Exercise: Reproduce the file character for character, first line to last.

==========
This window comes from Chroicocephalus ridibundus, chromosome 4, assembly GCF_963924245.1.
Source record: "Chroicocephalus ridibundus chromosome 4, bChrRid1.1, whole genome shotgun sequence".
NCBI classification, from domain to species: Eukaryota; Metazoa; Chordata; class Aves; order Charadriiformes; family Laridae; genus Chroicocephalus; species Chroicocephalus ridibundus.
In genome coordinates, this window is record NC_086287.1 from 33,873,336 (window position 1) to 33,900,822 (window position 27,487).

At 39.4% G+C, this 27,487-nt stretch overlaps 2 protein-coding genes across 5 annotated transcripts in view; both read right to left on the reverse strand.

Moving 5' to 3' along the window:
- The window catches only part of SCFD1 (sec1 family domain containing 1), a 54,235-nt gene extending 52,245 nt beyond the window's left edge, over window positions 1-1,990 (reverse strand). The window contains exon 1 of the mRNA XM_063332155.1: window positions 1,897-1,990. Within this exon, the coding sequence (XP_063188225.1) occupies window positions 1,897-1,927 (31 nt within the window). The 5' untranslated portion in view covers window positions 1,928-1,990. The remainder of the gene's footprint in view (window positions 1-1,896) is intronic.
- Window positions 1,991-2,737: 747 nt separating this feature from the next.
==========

This window comes from Chroicocephalus ridibundus, chromosome 4, assembly GCF_963924245.1.
Source record: "Chroicocephalus ridibundus chromosome 4, bChrRid1.1, whole genome shotgun sequence".
NCBI classification, from domain to species: Eukaryota; Metazoa; Chordata; class Aves; order Charadriiformes; family Laridae; genus Chroicocephalus; species Chroicocephalus ridibundus.
In genome coordinates, this window is record NC_086287.1 from 33,873,336 (window position 1) to 33,900,822 (window position 27,487).

At 39.4% G+C, this 27,487-nt stretch overlaps 2 protein-coding genes across 5 annotated transcripts in view; both read right to left on the reverse strand.

Moving 5' to 3' along the window:
- The window catches only part of SCFD1 (sec1 family domain containing 1), a 54,235-nt gene extending 52,245 nt beyond the window's left edge, over window positions 1-1,990 (reverse strand). The window contains exon 1 of the mRNA XM_063332155.1: window positions 1,897-1,990. Within this exon, the coding sequence (XP_063188225.1) occupies window positions 1,897-1,927 (31 nt within the window). The 5' untranslated portion in view covers window positions 1,928-1,990. The remainder of the gene's footprint in view (window positions 1-1,896) is intronic.
- Window positions 1,991-2,737: 747 nt separating this feature from the next.